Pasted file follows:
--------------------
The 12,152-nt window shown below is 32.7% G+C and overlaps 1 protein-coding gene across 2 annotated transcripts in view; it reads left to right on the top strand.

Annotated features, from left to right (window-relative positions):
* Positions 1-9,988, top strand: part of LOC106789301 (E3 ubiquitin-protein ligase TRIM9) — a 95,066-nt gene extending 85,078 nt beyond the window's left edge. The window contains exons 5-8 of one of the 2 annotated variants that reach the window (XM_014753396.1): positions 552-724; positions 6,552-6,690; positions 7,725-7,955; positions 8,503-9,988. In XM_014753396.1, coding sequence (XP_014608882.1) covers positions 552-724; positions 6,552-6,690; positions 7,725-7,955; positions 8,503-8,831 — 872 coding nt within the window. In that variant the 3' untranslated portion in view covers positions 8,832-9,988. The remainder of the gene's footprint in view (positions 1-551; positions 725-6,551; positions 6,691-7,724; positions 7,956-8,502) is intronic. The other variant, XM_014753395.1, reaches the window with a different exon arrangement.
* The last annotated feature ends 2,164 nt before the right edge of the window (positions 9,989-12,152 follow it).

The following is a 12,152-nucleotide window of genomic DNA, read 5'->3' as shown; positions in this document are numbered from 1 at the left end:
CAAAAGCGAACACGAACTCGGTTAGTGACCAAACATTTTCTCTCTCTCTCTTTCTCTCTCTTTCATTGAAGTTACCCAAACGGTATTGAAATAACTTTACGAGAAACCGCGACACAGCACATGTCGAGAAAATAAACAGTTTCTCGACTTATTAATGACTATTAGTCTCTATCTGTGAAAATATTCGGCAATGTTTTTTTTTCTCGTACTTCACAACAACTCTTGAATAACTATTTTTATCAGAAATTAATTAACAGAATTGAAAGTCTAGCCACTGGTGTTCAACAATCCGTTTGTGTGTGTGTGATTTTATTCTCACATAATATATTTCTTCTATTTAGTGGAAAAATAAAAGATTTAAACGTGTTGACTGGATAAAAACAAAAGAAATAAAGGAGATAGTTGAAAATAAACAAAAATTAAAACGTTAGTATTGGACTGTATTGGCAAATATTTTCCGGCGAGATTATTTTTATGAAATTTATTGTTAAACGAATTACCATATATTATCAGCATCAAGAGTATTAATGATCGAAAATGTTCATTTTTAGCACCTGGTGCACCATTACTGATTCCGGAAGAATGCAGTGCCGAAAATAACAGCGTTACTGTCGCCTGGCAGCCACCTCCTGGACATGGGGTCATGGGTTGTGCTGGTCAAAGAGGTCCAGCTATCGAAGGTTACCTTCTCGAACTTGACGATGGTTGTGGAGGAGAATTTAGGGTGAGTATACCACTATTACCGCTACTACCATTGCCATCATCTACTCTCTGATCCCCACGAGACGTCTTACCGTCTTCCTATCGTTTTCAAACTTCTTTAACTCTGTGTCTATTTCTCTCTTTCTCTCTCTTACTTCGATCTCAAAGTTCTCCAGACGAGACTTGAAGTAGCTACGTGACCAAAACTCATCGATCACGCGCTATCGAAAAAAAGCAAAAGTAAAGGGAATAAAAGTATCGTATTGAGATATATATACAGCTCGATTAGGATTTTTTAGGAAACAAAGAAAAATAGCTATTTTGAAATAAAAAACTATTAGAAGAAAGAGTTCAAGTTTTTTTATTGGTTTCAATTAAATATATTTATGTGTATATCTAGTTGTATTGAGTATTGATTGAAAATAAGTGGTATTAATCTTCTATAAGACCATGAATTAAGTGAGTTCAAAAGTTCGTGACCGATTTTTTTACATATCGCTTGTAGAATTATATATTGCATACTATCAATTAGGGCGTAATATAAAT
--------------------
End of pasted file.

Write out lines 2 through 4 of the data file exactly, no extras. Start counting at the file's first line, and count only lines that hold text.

Annotated features, from left to right (window-relative positions):
* Positions 1-9,988, top strand: part of LOC106789301 (E3 ubiquitin-protein ligase TRIM9) — a 95,066-nt gene extending 85,078 nt beyond the window's left edge. The window contains exons 5-8 of one of the 2 annotated variants that reach the window (XM_014753396.1): positions 552-724; positions 6,552-6,690; positions 7,725-7,955; positions 8,503-9,988. In XM_014753396.1, coding sequence (XP_014608882.1) covers positions 552-724; positions 6,552-6,690; positions 7,725-7,955; positions 8,503-8,831 — 872 coding nt within the window. In that variant the 3' untranslated portion in view covers positions 8,832-9,988. The remainder of the gene's footprint in view (positions 1-551; positions 725-6,551; positions 6,691-7,724; positions 7,956-8,502) is intronic. The other variant, XM_014753395.1, reaches the window with a different exon arrangement.
* The last annotated feature ends 2,164 nt before the right edge of the window (positions 9,989-12,152 follow it).